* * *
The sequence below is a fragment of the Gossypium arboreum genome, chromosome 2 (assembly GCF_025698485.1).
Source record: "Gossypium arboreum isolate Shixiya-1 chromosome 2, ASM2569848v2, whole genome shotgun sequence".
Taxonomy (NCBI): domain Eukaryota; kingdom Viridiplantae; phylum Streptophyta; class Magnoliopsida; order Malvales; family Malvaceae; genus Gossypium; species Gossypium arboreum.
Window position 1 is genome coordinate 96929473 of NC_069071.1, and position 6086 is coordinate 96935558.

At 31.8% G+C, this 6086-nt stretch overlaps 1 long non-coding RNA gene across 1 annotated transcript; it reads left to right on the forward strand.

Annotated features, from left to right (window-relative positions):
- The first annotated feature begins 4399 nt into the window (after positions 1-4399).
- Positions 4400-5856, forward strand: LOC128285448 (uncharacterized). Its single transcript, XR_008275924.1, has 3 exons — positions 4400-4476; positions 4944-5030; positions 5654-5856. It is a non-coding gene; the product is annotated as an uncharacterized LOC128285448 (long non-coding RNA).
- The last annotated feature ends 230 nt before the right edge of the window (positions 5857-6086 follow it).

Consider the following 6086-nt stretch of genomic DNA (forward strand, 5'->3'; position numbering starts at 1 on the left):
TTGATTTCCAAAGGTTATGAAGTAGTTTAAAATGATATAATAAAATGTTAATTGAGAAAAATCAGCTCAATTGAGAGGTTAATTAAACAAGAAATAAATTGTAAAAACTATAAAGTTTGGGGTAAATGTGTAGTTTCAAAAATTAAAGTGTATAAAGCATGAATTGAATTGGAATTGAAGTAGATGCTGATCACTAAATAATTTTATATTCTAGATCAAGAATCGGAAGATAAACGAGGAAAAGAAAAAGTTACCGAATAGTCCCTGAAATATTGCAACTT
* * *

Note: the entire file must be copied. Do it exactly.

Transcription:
The sequence below is a fragment of the Gossypium arboreum genome, chromosome 2 (assembly GCF_025698485.1).
Source record: "Gossypium arboreum isolate Shixiya-1 chromosome 2, ASM2569848v2, whole genome shotgun sequence".
Taxonomy (NCBI): domain Eukaryota; kingdom Viridiplantae; phylum Streptophyta; class Magnoliopsida; order Malvales; family Malvaceae; genus Gossypium; species Gossypium arboreum.
Window position 1 is genome coordinate 96929473 of NC_069071.1, and position 6086 is coordinate 96935558.

At 31.8% G+C, this 6086-nt stretch overlaps 1 long non-coding RNA gene across 1 annotated transcript; it reads left to right on the forward strand.

Annotated features, from left to right (window-relative positions):
- The first annotated feature begins 4399 nt into the window (after positions 1-4399).
- Positions 4400-5856, forward strand: LOC128285448 (uncharacterized). Its single transcript, XR_008275924.1, has 3 exons — positions 4400-4476; positions 4944-5030; positions 5654-5856. It is a non-coding gene; the product is annotated as an uncharacterized LOC128285448 (long non-coding RNA).
- The last annotated feature ends 230 nt before the right edge of the window (positions 5857-6086 follow it).

Consider the following 6086-nt stretch of genomic DNA (forward strand, 5'->3'; position numbering starts at 1 on the left):
TTGATTTCCAAAGGTTATGAAGTAGTTTAAAATGATATAATAAAATGTTAATTGAGAAAAATCAGCTCAATTGAGAGGTTAATTAAACAAGAAATAAATTGTAAAAACTATAAAGTTTGGGGTAAATGTGTAGTTTCAAAAATTAAAGTGTATAAAGCATGAATTGAATTGGAATTGAAGTAGATGCTGATCACTAAATAATTTTATATTCTAGATCAAGAATCGGAAGATAAACGAGGAAAAGAAAAAGTTACCGAATAGTCCCTGAAATATTGCAACTT